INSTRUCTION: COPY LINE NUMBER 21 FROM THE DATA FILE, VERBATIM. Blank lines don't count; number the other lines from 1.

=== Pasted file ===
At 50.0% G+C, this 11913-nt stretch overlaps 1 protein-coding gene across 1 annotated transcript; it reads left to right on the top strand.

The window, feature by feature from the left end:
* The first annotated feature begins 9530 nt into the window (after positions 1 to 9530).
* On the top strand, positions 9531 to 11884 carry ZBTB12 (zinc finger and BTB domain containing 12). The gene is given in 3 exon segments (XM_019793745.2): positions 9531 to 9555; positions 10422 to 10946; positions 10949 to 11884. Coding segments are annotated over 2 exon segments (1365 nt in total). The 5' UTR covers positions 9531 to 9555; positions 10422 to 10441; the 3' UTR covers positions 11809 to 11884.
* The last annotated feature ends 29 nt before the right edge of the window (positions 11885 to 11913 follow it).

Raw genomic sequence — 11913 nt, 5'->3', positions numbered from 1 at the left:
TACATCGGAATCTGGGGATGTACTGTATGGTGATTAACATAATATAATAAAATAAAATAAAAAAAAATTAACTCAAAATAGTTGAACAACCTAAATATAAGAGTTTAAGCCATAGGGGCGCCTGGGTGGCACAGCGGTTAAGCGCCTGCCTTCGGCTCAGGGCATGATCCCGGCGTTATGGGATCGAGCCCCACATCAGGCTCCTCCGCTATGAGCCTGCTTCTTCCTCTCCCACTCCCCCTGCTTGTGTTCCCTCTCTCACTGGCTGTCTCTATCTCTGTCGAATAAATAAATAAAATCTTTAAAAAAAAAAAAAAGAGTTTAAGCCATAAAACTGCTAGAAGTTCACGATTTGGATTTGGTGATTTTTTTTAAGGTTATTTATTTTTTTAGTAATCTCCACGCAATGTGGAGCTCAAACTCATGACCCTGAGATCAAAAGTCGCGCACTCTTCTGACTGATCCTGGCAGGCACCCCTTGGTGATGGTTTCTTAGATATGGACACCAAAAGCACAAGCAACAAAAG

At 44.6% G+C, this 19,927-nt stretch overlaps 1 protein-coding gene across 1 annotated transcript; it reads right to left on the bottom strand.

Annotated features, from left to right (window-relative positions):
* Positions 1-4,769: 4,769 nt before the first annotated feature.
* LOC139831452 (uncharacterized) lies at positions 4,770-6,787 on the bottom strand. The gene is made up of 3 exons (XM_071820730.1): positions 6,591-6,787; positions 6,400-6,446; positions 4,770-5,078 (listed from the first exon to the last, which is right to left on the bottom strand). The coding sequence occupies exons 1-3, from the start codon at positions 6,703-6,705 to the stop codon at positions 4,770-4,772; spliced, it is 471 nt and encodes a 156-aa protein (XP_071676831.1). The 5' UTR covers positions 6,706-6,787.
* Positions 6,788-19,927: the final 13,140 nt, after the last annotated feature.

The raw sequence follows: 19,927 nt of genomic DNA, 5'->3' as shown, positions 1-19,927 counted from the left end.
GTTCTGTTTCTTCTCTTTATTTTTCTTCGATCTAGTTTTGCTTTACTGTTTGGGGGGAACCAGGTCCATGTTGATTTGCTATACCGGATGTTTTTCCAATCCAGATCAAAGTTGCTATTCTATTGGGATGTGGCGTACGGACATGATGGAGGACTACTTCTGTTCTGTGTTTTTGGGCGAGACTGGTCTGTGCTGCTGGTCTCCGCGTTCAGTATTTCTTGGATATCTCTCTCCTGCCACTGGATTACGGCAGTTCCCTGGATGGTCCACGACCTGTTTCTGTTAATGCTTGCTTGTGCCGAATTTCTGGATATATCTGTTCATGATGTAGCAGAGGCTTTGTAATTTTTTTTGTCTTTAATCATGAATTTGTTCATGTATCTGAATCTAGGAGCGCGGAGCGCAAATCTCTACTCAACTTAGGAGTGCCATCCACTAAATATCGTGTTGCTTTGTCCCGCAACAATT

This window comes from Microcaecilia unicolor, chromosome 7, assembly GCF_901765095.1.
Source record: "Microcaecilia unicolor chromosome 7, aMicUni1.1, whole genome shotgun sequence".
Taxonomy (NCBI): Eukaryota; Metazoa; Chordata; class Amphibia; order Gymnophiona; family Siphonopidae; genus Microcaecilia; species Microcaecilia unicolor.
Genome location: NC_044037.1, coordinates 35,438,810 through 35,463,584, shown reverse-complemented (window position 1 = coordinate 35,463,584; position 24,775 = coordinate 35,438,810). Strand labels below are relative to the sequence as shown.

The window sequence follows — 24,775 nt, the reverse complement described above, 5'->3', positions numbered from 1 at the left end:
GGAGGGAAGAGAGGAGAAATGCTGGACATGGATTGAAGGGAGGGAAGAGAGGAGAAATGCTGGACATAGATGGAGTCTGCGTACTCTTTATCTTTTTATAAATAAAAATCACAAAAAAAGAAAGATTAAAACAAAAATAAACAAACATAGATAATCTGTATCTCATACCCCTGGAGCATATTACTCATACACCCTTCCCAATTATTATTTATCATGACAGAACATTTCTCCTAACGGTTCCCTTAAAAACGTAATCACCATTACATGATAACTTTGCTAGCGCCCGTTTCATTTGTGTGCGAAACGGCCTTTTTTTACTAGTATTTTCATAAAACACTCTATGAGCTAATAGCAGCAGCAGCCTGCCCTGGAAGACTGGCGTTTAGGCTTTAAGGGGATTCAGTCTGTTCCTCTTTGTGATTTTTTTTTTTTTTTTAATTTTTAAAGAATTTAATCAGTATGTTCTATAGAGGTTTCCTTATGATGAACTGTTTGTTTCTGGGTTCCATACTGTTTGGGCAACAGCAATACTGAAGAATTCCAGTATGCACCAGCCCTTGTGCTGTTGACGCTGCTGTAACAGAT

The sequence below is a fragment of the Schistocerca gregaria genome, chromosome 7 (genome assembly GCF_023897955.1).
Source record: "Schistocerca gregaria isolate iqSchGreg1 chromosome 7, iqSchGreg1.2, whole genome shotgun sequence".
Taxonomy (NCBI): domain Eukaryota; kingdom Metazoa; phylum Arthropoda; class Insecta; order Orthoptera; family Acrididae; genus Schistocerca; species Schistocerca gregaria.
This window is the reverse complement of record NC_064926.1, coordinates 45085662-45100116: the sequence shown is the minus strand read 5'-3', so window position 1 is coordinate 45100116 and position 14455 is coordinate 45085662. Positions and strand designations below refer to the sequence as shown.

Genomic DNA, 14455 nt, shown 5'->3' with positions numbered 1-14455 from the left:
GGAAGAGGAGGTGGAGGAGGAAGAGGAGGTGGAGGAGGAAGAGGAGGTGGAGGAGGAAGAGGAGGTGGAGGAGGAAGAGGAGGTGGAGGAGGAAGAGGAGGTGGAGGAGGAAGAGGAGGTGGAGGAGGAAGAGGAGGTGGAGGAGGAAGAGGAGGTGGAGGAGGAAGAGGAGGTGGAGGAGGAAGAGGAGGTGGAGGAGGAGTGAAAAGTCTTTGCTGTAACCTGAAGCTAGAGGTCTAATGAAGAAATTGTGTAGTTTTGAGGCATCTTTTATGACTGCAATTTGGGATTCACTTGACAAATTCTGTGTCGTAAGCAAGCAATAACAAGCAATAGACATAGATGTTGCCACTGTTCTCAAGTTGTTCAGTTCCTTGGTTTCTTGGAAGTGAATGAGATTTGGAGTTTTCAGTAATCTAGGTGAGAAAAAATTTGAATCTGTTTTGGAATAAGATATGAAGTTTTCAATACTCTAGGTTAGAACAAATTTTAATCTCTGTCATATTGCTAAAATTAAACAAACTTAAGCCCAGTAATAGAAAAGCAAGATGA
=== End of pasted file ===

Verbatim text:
The sequence below is a fragment of the Schistocerca gregaria genome, chromosome 7 (genome assembly GCF_023897955.1).